hiPSC and hiPSC-cardiomyocytes are alternative EV biofactories for cardiac regeneration

Conference Dates

February 6 – 10, 2022


In cardiac regenerative medicine, there is a growing interest in using EV as cell-mimetic therapeutics due to their potential superior efficacy and overall advantages over cell transplantation: i) absence of oncogenic risk, ii) low immunogenicity [1], iii) easier large-scale manufacturing and iv) consistent product profile. However, most studies have focused particularly on the potential of either mesenchymal or cardiac progenitor cell-derived EV to promote cardiac repair [2].

Here, we study the potential of human induced pluripotent stem cells (hiPSC) and hiPSC-derived cardiomyocytes (hiPSC-CM) as alternative cell factories for the production of a high yield of therapeutic EV for cardiac regeneration. Due to their high self-renewal ability and capacity to differentiate into functional cardiomyocytes, these cells can provide an unlimited source of EV for application in cardiac regeneration.

We generated and characterized EV derived from key stages of hiPSC-CM differentiation and maturation, i.e. from hiPSC (hiPSC-EV), cardiac progenitors (CPC-EV), immature (CMi-EV) and mature (CMm-EV) cardiomyocytes, with the goal of studying their potential role as therapeutics, and whether their yield and function was influenced by the state of their parent cell. Two hiPSC lines were differentiated into hiPSC-CM and cultured as 3D spheroids in a fatty acid supplemented medium to improve CM maturation [3,4]. EV isolation was performed based on density separation on an iodixanol discontinuous gradient, and EV were characterized in terms of particle size and particle size distribution, presence of EV-specific markers, and imaging through transmission electron microscopy. Functional studies were performed using human umbilical vein endothelial cells (HUVECs) to evaluate EV-uptake, migration and angiogenesis.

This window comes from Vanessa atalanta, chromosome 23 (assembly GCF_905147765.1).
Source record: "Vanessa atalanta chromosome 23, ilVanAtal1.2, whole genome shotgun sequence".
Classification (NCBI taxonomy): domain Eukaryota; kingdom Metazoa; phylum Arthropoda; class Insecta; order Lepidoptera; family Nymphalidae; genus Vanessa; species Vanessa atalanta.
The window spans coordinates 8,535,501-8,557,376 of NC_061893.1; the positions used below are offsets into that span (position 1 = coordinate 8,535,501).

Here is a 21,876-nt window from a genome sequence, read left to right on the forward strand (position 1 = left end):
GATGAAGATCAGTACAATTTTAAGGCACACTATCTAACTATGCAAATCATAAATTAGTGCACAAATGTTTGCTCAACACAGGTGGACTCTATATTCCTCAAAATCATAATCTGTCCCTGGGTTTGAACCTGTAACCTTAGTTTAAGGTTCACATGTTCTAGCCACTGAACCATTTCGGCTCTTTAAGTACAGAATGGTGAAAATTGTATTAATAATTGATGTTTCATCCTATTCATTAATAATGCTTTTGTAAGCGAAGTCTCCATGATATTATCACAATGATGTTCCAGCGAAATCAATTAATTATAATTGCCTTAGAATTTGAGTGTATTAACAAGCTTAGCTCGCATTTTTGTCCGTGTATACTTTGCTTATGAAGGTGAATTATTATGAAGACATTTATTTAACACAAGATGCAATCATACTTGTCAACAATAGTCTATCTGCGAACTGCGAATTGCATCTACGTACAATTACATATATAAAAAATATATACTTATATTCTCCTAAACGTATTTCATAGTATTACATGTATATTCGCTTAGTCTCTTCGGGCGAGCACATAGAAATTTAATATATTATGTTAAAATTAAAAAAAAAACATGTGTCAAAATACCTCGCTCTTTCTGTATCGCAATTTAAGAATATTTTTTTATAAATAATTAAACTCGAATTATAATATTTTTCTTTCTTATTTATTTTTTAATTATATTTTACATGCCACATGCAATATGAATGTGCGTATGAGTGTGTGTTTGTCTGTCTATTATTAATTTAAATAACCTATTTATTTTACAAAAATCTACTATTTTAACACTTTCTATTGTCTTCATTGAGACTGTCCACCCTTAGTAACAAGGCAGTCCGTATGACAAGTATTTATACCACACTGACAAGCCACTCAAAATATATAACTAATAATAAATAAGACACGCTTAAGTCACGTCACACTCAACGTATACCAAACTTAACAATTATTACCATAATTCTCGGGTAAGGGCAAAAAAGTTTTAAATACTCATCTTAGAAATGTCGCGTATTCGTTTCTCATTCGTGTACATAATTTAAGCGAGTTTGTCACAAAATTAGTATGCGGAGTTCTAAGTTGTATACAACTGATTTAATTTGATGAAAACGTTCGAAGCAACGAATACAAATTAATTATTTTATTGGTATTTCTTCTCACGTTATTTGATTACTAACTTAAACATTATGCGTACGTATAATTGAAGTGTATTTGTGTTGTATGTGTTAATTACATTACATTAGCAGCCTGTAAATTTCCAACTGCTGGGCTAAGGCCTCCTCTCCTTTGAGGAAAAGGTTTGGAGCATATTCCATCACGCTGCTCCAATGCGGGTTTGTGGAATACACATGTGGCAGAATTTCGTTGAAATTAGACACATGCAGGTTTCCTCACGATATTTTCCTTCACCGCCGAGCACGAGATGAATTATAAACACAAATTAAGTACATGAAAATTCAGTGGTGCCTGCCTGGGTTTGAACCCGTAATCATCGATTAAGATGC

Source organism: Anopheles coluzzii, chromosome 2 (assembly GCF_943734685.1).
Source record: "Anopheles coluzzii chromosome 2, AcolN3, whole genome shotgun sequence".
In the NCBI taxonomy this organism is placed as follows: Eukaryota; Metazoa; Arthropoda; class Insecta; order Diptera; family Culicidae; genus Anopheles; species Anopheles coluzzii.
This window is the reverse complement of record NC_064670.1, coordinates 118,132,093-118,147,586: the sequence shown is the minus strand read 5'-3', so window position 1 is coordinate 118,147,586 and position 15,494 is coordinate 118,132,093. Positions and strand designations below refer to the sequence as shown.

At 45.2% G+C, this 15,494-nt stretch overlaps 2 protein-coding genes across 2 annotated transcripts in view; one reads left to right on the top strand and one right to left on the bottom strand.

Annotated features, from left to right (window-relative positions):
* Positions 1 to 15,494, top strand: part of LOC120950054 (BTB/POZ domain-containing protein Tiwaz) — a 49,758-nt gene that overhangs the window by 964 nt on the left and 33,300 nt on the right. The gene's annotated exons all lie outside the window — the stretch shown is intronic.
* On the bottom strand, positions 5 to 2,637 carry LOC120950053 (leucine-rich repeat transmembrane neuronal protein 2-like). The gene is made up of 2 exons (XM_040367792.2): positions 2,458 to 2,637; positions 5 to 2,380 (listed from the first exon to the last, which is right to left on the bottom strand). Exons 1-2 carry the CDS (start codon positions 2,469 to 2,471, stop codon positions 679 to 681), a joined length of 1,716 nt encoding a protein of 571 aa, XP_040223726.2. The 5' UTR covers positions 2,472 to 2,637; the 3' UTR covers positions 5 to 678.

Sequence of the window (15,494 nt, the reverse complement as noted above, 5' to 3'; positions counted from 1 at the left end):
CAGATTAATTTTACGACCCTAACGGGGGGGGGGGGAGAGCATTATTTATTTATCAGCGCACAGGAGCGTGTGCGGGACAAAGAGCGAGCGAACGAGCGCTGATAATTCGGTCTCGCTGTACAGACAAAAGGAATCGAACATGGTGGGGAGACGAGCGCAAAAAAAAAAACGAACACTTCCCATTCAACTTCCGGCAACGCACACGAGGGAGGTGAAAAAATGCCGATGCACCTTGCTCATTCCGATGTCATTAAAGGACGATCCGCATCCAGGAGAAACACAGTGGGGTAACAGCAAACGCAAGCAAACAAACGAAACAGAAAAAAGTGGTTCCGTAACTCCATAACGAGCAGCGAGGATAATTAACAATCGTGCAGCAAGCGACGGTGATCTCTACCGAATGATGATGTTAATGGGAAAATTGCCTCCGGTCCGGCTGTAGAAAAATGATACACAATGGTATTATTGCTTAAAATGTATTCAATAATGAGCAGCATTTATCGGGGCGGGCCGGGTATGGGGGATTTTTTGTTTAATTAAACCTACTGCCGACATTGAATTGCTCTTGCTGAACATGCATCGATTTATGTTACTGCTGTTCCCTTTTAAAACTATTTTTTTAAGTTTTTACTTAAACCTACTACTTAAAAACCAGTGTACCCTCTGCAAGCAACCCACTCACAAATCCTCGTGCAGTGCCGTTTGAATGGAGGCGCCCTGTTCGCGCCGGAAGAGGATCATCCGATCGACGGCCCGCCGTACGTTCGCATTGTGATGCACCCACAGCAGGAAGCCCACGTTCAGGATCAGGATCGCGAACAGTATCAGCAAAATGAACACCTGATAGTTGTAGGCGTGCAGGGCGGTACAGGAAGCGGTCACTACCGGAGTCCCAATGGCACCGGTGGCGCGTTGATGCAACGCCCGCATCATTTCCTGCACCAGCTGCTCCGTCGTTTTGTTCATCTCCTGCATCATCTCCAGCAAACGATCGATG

EV yield varied along CM differentiation stages, with a minimum for CPC, for both cell lines. Bioactivity assays with HUVECs showed that uptake of PKH26-labelled EV could be blocked by dynasore, an inhibitor of dynamin-2, a GTPase that plays a crucial role in clathrin and caveolin-dependent endocytosis. Increased migration was observed in HUVECs treated with hiPSC, CPC and CM-derived EV (92.25 ± 14.69% wound closure at 24h for hiPSC, 77.13 ± 13.64 % for CPC, 74.71 ± 19.86% for CMi, 69.2 ± 19.12% for CMm versus 45.65 ± 7.26% for control), but angiogenic properties were found only for hiPSC-EV (fold change of 11.2 ± 4.59 in total segment length vs. control, p<0.001).

Current efforts towards the characterization of EV small RNA cargo aim at understanding the correlation between cargo composition and in vitro activity, to identify the optimal cell factory for scalable therapeutic EV production.

Funding: FCT PhD fellowship PD/BD/139078/2018; IC&TD Projects "MetaCardio” (PTDC/BTM-SAL/32566/2017) and NETDIAMOND (SAICTPAC/0047/2015), and iNOVA4Health Research Unit (UIDB/04462/2020).

1. Zhu, X., et al. Comprehensive toxicity and immunogenicity studies reveal minimal effects in mice following sustained dosing of extracellular vesicles derived from HEK293T cells. Journal of Extracellular Vesicles 6, 1, 2017.

2. El Harane, et al. Acellular therapeutic approach for heart failure: in vitro production of extracellular vesicles from human cardiovascular progenitors. European Heart Journal 39, 20, 2018.

3. Correia, C., et al. Distinct carbon sources affect structural and functional maturation of cardiomyocytes derived from human pluripotent stem cells. Scientific reports 7, 1, 2017.

4. Correia, C., et al. 3D aggregate culture improves metabolic maturation of human pluripotent stem cell derived cardiomyocytes. Biotechnology and Bioengineering 115, 3, 2018.

Poster 34.pdf (85 kB)

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